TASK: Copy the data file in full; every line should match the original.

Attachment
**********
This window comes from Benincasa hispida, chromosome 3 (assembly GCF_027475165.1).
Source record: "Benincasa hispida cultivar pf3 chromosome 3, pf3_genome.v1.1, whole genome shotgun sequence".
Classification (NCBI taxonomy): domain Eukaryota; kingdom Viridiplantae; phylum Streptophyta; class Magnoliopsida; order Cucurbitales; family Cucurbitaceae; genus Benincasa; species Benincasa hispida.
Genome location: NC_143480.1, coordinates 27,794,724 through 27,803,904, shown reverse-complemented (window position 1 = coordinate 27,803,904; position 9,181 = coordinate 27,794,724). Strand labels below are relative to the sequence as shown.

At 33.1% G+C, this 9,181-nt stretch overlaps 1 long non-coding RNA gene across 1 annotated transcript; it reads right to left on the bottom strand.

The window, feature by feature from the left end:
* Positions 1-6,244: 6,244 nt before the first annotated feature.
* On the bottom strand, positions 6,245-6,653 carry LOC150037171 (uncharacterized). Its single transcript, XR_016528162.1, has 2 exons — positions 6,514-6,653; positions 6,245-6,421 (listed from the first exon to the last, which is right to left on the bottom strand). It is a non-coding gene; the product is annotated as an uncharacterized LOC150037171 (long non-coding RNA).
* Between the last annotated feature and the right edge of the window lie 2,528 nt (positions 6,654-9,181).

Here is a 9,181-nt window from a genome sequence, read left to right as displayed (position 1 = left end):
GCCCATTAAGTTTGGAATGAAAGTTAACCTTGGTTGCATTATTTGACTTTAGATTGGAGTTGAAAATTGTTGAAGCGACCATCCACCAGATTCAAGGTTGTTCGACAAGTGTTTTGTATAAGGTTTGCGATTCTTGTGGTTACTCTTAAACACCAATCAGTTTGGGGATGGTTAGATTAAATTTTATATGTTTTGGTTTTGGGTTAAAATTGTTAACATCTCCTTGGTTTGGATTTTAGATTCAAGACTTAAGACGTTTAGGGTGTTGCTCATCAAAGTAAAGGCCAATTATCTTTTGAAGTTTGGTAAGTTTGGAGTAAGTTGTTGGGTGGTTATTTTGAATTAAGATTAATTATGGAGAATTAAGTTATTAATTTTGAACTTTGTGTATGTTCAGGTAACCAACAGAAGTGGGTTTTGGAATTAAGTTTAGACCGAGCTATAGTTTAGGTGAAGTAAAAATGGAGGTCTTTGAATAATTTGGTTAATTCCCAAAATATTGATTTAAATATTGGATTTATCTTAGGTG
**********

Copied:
This window comes from Benincasa hispida, chromosome 3 (assembly GCF_027475165.1).
Source record: "Benincasa hispida cultivar pf3 chromosome 3, pf3_genome.v1.1, whole genome shotgun sequence".
Classification (NCBI taxonomy): domain Eukaryota; kingdom Viridiplantae; phylum Streptophyta; class Magnoliopsida; order Cucurbitales; family Cucurbitaceae; genus Benincasa; species Benincasa hispida.
Genome location: NC_143480.1, coordinates 27,794,724 through 27,803,904, shown reverse-complemented (window position 1 = coordinate 27,803,904; position 9,181 = coordinate 27,794,724). Strand labels below are relative to the sequence as shown.

At 33.1% G+C, this 9,181-nt stretch overlaps 1 long non-coding RNA gene across 1 annotated transcript; it reads right to left on the bottom strand.

The window, feature by feature from the left end:
* Positions 1-6,244: 6,244 nt before the first annotated feature.
* On the bottom strand, positions 6,245-6,653 carry LOC150037171 (uncharacterized). Its single transcript, XR_016528162.1, has 2 exons — positions 6,514-6,653; positions 6,245-6,421 (listed from the first exon to the last, which is right to left on the bottom strand). It is a non-coding gene; the product is annotated as an uncharacterized LOC150037171 (long non-coding RNA).
* Between the last annotated feature and the right edge of the window lie 2,528 nt (positions 6,654-9,181).

Here is a 9,181-nt window from a genome sequence, read left to right as displayed (position 1 = left end):
GCCCATTAAGTTTGGAATGAAAGTTAACCTTGGTTGCATTATTTGACTTTAGATTGGAGTTGAAAATTGTTGAAGCGACCATCCACCAGATTCAAGGTTGTTCGACAAGTGTTTTGTATAAGGTTTGCGATTCTTGTGGTTACTCTTAAACACCAATCAGTTTGGGGATGGTTAGATTAAATTTTATATGTTTTGGTTTTGGGTTAAAATTGTTAACATCTCCTTGGTTTGGATTTTAGATTCAAGACTTAAGACGTTTAGGGTGTTGCTCATCAAAGTAAAGGCCAATTATCTTTTGAAGTTTGGTAAGTTTGGAGTAAGTTGTTGGGTGGTTATTTTGAATTAAGATTAATTATGGAGAATTAAGTTATTAATTTTGAACTTTGTGTATGTTCAGGTAACCAACAGAAGTGGGTTTTGGAATTAAGTTTAGACCGAGCTATAGTTTAGGTGAAGTAAAAATGGAGGTCTTTGAATAATTTGGTTAATTCCCAAAATATTGATTTAAATATTGGATTTATCTTAGGTG